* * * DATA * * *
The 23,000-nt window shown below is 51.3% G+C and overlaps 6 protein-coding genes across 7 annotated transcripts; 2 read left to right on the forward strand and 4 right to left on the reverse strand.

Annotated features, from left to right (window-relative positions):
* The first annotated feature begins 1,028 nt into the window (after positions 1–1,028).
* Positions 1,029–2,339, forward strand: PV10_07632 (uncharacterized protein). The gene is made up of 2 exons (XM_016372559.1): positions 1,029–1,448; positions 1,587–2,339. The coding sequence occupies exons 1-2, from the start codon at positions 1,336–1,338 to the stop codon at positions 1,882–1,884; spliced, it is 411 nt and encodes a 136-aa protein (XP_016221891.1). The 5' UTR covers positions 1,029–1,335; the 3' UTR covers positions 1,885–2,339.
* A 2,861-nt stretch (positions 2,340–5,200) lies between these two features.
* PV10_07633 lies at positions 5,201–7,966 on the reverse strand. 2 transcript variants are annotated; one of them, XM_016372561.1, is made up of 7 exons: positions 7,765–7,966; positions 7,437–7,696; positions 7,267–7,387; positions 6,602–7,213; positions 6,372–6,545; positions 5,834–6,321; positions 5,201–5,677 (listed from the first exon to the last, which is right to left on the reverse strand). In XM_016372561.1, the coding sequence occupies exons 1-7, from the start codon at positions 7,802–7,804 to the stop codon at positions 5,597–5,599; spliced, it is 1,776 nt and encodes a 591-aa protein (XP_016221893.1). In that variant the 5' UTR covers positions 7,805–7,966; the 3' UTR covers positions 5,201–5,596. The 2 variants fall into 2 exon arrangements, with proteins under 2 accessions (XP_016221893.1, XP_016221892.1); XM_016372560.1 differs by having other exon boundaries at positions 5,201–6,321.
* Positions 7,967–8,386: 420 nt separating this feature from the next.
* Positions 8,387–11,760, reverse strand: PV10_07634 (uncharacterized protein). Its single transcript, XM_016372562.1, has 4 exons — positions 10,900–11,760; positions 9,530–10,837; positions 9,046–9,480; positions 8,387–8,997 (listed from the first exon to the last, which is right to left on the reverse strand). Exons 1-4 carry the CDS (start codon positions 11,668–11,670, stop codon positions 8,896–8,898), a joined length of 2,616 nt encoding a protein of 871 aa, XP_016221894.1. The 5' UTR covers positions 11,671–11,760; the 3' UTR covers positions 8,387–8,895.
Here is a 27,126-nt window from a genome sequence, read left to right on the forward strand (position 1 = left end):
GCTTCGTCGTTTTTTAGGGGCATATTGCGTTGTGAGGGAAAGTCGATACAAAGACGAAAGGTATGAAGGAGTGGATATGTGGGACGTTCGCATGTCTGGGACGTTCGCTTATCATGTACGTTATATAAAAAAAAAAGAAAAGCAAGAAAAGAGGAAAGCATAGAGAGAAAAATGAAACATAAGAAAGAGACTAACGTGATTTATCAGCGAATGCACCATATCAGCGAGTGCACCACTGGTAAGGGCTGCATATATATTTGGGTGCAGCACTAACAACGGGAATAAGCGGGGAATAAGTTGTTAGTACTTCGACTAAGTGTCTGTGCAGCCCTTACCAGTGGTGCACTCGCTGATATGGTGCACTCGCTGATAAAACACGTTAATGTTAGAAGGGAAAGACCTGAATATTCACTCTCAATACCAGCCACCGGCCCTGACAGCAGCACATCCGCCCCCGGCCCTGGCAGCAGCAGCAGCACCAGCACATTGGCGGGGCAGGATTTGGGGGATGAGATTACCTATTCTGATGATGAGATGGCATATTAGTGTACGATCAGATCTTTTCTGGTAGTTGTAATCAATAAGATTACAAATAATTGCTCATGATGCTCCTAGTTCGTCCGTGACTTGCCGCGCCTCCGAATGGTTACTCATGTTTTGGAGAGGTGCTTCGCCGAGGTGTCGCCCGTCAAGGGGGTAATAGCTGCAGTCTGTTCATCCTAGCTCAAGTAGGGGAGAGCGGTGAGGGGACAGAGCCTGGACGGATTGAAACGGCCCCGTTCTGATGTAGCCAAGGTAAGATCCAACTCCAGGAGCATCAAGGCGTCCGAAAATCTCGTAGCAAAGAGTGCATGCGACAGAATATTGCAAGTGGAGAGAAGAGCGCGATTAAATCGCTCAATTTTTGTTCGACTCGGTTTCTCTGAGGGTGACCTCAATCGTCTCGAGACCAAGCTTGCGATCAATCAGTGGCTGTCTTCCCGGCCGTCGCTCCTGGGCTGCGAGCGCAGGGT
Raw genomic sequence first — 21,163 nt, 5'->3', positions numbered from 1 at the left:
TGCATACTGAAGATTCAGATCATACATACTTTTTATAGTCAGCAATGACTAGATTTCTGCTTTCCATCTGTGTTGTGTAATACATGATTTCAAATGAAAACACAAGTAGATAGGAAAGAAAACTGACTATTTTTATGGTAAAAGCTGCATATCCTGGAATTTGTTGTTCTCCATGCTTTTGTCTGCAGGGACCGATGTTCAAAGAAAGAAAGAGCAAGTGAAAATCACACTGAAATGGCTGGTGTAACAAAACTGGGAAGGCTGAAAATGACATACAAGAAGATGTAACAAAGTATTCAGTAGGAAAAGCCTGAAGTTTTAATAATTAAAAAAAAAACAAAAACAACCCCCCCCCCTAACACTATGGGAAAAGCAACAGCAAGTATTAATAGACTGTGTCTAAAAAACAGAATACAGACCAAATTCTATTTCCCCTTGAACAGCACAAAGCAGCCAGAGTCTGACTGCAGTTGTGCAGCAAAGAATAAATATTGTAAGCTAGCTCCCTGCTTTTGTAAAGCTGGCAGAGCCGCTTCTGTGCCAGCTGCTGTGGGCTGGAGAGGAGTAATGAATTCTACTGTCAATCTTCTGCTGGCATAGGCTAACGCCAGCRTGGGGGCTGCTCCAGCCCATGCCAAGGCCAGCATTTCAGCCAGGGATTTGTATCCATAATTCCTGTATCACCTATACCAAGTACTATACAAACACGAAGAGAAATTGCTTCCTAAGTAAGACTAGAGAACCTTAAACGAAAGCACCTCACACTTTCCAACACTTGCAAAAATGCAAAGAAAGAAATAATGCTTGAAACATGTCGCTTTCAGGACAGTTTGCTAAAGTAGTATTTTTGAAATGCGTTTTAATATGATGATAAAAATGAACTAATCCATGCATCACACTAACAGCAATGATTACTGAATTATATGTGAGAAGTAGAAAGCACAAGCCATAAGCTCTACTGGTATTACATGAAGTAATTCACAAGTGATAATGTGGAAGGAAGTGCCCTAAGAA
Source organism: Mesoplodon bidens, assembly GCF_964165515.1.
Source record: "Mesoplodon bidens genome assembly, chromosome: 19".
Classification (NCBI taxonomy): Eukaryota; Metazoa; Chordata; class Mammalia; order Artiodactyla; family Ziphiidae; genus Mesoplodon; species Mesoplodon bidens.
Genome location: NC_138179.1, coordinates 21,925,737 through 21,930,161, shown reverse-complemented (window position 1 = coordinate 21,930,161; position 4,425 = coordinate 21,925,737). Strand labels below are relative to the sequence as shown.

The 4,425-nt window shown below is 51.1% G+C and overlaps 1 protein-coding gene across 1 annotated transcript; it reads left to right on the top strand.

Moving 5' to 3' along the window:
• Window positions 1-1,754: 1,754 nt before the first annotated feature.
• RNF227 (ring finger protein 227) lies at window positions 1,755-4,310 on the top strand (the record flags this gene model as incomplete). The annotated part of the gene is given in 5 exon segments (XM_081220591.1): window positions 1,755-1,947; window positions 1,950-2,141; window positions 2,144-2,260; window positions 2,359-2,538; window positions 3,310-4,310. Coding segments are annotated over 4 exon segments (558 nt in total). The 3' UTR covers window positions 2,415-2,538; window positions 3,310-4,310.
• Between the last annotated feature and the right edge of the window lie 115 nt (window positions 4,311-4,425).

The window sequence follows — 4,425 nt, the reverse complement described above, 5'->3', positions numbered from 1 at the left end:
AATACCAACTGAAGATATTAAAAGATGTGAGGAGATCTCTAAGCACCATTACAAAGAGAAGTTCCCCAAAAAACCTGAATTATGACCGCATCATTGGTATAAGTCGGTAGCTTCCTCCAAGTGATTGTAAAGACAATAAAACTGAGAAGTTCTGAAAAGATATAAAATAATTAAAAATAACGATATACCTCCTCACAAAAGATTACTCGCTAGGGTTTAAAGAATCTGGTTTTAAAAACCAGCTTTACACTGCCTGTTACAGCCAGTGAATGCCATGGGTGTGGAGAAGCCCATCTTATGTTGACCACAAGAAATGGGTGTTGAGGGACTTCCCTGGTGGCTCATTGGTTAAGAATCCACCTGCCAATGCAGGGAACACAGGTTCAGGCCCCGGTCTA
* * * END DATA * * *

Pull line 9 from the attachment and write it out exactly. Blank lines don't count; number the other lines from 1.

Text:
Here is a 27,126-nt window from a genome sequence, read left to right on the forward strand (position 1 = left end):